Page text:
A picture of brightly colored gears on a teal background.

The Creativity Machine Before the Internet

Like many children of my generation, I learned about the world through books and educational programming on public television. Long before internet access, we had the public library and PBS and to satisfy our childhood curiosity.

You may have never heard of my favorite show from that time unless you were a small child in the Midwest in the late 1970s and early 1980s. While big shows like Sesame Street aired nationally during that time, smaller, regional programing also made its way to smaller swaths of the country.

A show entitled Once Upon a Time was produced by Nebraska Educational Telecommunications and transmitted throughout the Midwest, including to my little town in northern Minnesota. The program was a creative gem.

A photography of a meadow with the phrase “once upon a time” superimposed.

I loved the show’s characters and setting, but I especially loved the fanciful machine that was at the center of each episode’s plotline. I later came to see that colorful contraption both as an imaginative prediction of search engines as well as a visual illustration of the cognitive processes of creativity.

The Librarian, The Witch, and The Treasure Trove

One of the reasons that Once Upon a Time is so memorable is because of its opening sequence and theme song that summarize the premise perfectly. Here are the lyrics…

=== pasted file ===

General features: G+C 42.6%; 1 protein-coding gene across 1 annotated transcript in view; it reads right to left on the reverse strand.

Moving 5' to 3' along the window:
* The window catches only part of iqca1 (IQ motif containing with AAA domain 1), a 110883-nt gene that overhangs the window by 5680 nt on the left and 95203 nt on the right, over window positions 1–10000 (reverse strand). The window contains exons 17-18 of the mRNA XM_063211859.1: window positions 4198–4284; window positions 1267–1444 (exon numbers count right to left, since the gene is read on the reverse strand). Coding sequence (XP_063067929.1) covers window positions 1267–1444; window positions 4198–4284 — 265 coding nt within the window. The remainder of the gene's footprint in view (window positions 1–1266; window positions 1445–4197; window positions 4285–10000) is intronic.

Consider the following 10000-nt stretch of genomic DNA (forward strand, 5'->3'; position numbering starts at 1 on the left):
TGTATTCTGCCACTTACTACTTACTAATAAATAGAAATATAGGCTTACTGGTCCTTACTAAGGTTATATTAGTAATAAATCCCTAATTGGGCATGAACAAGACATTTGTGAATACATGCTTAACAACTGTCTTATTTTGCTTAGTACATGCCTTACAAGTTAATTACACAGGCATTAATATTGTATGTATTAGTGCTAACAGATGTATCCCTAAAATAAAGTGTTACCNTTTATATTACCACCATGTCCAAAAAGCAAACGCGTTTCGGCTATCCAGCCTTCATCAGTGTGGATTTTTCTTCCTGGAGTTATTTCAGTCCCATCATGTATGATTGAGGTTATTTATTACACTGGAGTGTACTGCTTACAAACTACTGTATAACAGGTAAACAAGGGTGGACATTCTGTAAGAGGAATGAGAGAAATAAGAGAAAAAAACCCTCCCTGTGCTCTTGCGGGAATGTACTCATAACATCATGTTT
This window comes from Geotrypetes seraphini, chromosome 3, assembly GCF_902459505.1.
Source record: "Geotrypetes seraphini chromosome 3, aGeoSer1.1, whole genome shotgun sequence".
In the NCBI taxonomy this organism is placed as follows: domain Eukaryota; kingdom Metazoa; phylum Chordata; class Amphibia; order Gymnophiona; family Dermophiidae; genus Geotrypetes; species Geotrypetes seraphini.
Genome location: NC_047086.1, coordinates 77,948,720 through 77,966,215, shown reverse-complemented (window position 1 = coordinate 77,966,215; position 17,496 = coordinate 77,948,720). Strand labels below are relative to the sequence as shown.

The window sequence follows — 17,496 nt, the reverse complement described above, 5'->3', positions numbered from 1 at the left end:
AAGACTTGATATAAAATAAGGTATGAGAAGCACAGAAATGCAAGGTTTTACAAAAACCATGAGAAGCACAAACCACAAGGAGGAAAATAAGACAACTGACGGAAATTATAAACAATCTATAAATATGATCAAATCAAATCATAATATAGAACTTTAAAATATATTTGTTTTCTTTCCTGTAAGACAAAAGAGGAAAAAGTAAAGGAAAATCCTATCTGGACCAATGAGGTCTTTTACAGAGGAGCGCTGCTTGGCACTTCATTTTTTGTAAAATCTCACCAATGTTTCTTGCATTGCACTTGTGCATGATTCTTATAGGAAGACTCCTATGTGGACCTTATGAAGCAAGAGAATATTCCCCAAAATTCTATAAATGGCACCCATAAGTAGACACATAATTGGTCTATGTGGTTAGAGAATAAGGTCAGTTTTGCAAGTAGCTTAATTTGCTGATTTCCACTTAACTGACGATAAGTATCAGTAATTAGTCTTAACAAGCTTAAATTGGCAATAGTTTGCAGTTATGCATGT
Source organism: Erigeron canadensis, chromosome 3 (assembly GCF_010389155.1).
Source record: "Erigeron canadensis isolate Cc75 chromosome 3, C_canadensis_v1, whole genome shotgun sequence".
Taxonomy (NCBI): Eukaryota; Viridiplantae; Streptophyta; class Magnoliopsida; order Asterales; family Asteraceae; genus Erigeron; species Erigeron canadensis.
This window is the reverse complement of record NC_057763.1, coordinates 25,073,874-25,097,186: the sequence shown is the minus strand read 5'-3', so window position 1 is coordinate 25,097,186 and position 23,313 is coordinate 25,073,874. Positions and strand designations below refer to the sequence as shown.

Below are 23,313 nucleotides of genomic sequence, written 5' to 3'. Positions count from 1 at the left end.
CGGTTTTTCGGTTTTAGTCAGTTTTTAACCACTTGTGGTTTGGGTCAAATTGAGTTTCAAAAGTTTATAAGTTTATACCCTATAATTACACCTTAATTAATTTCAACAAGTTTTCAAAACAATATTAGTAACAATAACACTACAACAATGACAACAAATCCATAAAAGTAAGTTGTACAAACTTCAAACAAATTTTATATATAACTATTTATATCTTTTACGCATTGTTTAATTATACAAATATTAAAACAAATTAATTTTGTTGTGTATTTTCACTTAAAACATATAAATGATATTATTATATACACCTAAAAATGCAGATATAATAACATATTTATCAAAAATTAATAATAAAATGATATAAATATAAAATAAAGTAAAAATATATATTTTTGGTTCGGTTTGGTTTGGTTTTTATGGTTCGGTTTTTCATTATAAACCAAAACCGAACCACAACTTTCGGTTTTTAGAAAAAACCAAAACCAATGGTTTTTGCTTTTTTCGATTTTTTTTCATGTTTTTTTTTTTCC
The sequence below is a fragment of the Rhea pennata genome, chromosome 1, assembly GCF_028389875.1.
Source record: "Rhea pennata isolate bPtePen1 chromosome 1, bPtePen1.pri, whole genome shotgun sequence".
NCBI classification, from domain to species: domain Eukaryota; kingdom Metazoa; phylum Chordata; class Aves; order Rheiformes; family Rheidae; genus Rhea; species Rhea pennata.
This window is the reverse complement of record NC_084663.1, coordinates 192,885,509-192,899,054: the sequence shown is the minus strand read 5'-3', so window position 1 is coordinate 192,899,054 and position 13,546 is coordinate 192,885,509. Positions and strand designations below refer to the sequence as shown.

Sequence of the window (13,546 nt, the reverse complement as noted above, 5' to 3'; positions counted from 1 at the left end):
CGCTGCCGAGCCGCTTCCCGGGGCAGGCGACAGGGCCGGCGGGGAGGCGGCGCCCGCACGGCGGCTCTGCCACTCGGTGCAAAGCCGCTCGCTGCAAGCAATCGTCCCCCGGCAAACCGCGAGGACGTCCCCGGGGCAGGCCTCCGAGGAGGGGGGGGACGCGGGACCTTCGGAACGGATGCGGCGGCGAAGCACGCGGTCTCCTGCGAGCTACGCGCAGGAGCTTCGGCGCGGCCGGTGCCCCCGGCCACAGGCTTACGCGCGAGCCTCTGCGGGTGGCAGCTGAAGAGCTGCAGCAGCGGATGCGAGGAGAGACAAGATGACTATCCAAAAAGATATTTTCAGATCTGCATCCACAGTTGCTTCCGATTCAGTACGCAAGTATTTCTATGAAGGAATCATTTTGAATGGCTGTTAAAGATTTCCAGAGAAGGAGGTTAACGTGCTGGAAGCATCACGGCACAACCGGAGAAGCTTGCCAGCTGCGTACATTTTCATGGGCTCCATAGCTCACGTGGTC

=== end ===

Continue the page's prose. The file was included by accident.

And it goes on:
Once upon a time,

a witch loved stories galore,
and greedy as she was,

she wanted more and more.

When she saw that the librarian

had stories of all kinds,
she said, “I’ll capture you,

all your stories will be mine!”

There took place a curious chase

through meadow, tree, and flower,
‘til at last they ended up

right at the witch’s tower.

Now poor Marion the Librarian,
a prisoner she’ll stay,
until the witch is happy
and let’s Marion go away.

In each episode, the grandmotherly witch (with the disarming name of Kerfumbly) requests a book based on topics that interest her. Marion produces a children’s book that matches the description, and then reads it to the audience.

A picture of an open book emanating magical lights.

The agreement between the two characters is that when Marion finally produces a book that satisfies Kerfumbly, the witch will set the librarian free. Kerfumbly enjoys all of Marion’s stories, but she finds fault in each tale so that she can keep Marion’s skill at storytelling all to herself.

The Marvelous Machine

Marion must produce a book for Kerfumbly in each episode, but she doesn’t have access to the library. Luckily for her, the tower contains a machine that produces books. In order to get a book from the machine however, inputs are required.

Kerfumbly specifies the type of book she wants at the beginning of each episode. Once the witch has left the tower, Marion searches through the toy chest for objects that represent the elements that Kerfumbly desires in her story of the day. Marion starts the machine, and when the colorful gears begin to spin and clank, our protagonist feeds the objects into the churning contraption. Soon the machine spits a book into the air, which Marion skillfully catches.

Marion’s Early Search Engine

In the real world, electronic searches began in the catalogues of large library systems in the late 1970s. They developed and became more widespread through the 1980s. The general public, however, didn’t gain a broad understanding of search engines for internet searches until the mid 1990s.